DISTRACTED DRIVING: Why Do Most People Never Use The Bluetooth In Their Car?

I’m driving during rush hour and the gold CC in the lane next to me slowly creeps to the left, one tap on the horn and the driver corrects.

   As I pass by I noticed the tell tale phone to the ear, the driver was talking on the phone while driving and not paying attention.   A few miles later I see a Mercedes almost rear end a pick truck, and again I look and see the driver holding a phone.  It is simply another day in a rush hour commute where half of the drivers are not paying attention and frankly I am getting tired of it.

 I understand texting and driving is dangerous proposition at best, but in these cases the drivers were not texting, they were simply talking.  The saddest thing of all is in both these cars have Bluetooth as standard equipment but neither driver was using it.  An argument can be made that both of these drivers would have been far less distracted if the phone was in the passenger seat and they were talking wirelessly.  Think about it for a bit, it is pretty easy to drive with both hands and talk to a passenger, so does it matter if they are physically located in the vehicle or somewhere else?

Every time I picked up a new car before I drive off the lot, I pair my iPhone to the car.   It isn’t like this is rocket science, and it only takes a few minutes to do, but the simple fact is that most motorists don’t bother to do so EVER.  I positively hate driving with a phone to my ear, so to me it is a necessity not an option.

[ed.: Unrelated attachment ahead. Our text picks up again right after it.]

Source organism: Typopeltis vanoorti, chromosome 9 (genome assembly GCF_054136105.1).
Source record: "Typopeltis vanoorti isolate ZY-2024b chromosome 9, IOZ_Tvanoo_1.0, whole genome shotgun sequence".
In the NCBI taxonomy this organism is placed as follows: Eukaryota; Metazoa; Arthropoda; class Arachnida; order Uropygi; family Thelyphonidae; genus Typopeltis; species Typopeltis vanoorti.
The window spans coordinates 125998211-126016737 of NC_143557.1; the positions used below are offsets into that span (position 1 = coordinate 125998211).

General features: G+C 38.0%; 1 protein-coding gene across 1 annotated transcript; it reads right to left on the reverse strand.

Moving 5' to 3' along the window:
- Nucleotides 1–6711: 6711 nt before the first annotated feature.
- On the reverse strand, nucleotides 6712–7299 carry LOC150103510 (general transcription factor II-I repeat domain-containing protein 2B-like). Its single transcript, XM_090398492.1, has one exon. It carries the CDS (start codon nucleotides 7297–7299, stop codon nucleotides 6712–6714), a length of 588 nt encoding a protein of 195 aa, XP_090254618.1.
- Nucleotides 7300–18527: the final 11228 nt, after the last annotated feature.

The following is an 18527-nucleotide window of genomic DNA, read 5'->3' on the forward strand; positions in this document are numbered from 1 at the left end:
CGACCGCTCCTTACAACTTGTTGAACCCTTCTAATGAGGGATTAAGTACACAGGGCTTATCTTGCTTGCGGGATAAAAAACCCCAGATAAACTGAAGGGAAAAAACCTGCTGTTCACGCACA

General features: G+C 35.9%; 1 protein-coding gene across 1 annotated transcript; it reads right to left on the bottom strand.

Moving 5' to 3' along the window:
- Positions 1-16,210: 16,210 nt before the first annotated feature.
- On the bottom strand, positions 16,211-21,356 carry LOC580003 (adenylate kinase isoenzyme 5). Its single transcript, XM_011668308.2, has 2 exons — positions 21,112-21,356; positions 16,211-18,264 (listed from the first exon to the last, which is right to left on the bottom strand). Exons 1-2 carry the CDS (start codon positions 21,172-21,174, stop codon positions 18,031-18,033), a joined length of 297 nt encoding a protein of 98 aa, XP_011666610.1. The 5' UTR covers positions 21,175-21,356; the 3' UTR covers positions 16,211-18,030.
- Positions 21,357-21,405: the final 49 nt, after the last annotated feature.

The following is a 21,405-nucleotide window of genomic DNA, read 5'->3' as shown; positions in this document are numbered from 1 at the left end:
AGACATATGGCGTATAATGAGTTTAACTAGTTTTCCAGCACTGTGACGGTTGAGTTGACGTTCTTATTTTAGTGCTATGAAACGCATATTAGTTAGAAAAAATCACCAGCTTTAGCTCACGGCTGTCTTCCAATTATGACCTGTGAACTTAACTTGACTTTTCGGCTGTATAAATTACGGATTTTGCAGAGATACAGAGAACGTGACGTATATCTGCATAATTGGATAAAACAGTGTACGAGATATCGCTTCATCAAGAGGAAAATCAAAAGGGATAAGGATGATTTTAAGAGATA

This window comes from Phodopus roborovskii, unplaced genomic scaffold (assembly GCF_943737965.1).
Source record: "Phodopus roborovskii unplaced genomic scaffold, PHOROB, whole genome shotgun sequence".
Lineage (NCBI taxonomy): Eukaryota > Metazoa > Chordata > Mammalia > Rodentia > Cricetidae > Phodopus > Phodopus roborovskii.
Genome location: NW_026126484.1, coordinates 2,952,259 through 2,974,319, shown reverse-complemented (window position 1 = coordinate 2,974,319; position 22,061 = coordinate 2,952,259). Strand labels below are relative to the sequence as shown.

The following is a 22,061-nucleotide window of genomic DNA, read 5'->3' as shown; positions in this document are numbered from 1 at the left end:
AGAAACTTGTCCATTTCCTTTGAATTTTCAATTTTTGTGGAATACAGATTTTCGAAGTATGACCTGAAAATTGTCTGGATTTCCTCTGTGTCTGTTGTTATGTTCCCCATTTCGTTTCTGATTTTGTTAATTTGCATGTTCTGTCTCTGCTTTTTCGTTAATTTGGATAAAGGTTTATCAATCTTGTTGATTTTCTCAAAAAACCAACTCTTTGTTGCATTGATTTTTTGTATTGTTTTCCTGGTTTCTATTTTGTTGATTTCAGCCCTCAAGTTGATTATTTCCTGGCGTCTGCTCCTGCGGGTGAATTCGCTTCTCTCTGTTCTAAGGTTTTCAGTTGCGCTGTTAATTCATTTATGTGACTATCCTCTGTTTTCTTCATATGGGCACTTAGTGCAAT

Why is that so hard for the average driver to do?  Why take the risk?  Should the Feds step in and mandate that a phone in motion can only be used when pair to a Bluetooth device? Problem solved then and there.

 I have never been a fan of the battle against distracted driving by banning texting behind the wheel.  Why? It is simply is a very small portion total problem.  The law needs to cover almost anything that takes both hands off the wheel for an extended period of the time.

 What activities do that?

Well, texting, talking with the phone to your ear, tuning the radio to a station not on the presets (maybe because you never bothered to read the manual) , and stuffing that Big Mac in your mouth just to name a few.   The point is that to not ban the device, but force the driver to keep both hands on the wheel most of the time.  It is pretty simple if you think about it, a beep goes off if one hand is off the wheel for a period of time and continues to beep until both hands are back on for a period of time.   Both hands on the wheel is arguably better than just one. 

After all us it too much of a price to ask that all drivers be involved in the process of hurling a vehicle at a high rate of speed down the highway?

 Your thoughts?

Written by Lewis Shaw

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